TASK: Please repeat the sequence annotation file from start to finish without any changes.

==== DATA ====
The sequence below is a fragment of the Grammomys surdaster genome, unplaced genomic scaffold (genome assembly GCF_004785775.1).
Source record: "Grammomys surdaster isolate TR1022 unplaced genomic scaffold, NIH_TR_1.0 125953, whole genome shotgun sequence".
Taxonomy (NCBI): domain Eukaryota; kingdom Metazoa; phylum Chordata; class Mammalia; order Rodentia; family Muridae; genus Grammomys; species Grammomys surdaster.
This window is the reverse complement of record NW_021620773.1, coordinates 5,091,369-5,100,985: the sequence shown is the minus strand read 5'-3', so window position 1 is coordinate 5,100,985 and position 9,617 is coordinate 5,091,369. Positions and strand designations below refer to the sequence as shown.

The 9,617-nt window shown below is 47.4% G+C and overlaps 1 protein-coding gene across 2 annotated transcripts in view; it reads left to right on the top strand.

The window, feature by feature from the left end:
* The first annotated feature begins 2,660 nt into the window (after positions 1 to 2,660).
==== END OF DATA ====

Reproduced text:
The sequence below is a fragment of the Grammomys surdaster genome, unplaced genomic scaffold (genome assembly GCF_004785775.1).
Source record: "Grammomys surdaster isolate TR1022 unplaced genomic scaffold, NIH_TR_1.0 125953, whole genome shotgun sequence".
Taxonomy (NCBI): domain Eukaryota; kingdom Metazoa; phylum Chordata; class Mammalia; order Rodentia; family Muridae; genus Grammomys; species Grammomys surdaster.
This window is the reverse complement of record NW_021620773.1, coordinates 5,091,369-5,100,985: the sequence shown is the minus strand read 5'-3', so window position 1 is coordinate 5,100,985 and position 9,617 is coordinate 5,091,369. Positions and strand designations below refer to the sequence as shown.

The 9,617-nt window shown below is 47.4% G+C and overlaps 1 protein-coding gene across 2 annotated transcripts in view; it reads left to right on the top strand.

The window, feature by feature from the left end:
* The first annotated feature begins 2,660 nt into the window (after positions 1 to 2,660).